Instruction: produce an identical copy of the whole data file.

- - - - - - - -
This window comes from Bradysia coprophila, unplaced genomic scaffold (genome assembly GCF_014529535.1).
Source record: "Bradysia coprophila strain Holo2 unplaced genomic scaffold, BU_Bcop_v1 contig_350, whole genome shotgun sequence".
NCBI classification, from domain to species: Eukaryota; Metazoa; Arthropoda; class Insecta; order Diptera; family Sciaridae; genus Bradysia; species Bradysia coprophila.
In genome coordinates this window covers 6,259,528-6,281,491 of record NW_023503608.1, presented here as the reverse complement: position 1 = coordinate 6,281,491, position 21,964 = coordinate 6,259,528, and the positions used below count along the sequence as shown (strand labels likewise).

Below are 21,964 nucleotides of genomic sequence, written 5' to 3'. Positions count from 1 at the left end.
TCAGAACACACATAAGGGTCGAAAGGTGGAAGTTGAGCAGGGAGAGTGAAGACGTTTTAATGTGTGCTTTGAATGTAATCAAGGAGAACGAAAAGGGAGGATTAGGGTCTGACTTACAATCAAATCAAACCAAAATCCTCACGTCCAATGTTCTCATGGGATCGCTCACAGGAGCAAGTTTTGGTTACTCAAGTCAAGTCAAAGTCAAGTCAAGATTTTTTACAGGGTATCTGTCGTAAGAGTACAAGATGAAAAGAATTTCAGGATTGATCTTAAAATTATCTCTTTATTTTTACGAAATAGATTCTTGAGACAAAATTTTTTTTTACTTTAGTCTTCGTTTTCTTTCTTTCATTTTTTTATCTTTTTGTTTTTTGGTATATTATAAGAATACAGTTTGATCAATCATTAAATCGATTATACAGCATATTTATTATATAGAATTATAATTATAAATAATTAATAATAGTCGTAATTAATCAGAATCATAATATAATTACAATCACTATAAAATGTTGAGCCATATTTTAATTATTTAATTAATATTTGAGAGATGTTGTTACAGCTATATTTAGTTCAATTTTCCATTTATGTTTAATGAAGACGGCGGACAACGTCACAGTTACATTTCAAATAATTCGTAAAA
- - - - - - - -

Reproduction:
This window comes from Bradysia coprophila, unplaced genomic scaffold (genome assembly GCF_014529535.1).
Source record: "Bradysia coprophila strain Holo2 unplaced genomic scaffold, BU_Bcop_v1 contig_350, whole genome shotgun sequence".
NCBI classification, from domain to species: Eukaryota; Metazoa; Arthropoda; class Insecta; order Diptera; family Sciaridae; genus Bradysia; species Bradysia coprophila.
In genome coordinates this window covers 6,259,528-6,281,491 of record NW_023503608.1, presented here as the reverse complement: position 1 = coordinate 6,281,491, position 21,964 = coordinate 6,259,528, and the positions used below count along the sequence as shown (strand labels likewise).

Below are 21,964 nucleotides of genomic sequence, written 5' to 3'. Positions count from 1 at the left end.
TCAGAACACACATAAGGGTCGAAAGGTGGAAGTTGAGCAGGGAGAGTGAAGACGTTTTAATGTGTGCTTTGAATGTAATCAAGGAGAACGAAAAGGGAGGATTAGGGTCTGACTTACAATCAAATCAAACCAAAATCCTCACGTCCAATGTTCTCATGGGATCGCTCACAGGAGCAAGTTTTGGTTACTCAAGTCAAGTCAAAGTCAAGTCAAGATTTTTTACAGGGTATCTGTCGTAAGAGTACAAGATGAAAAGAATTTCAGGATTGATCTTAAAATTATCTCTTTATTTTTACGAAATAGATTCTTGAGACAAAATTTTTTTTTACTTTAGTCTTCGTTTTCTTTCTTTCATTTTTTTATCTTTTTGTTTTTTGGTATATTATAAGAATACAGTTTGATCAATCATTAAATCGATTATACAGCATATTTATTATATAGAATTATAATTATAAATAATTAATAATAGTCGTAATTAATCAGAATCATAATATAATTACAATCACTATAAAATGTTGAGCCATATTTTAATTATTTAATTAATATTTGAGAGATGTTGTTACAGCTATATTTAGTTCAATTTTCCATTTATGTTTAATGAAGACGGCGGACAACGTCACAGTTACATTTCAAATAATTCGTAAAA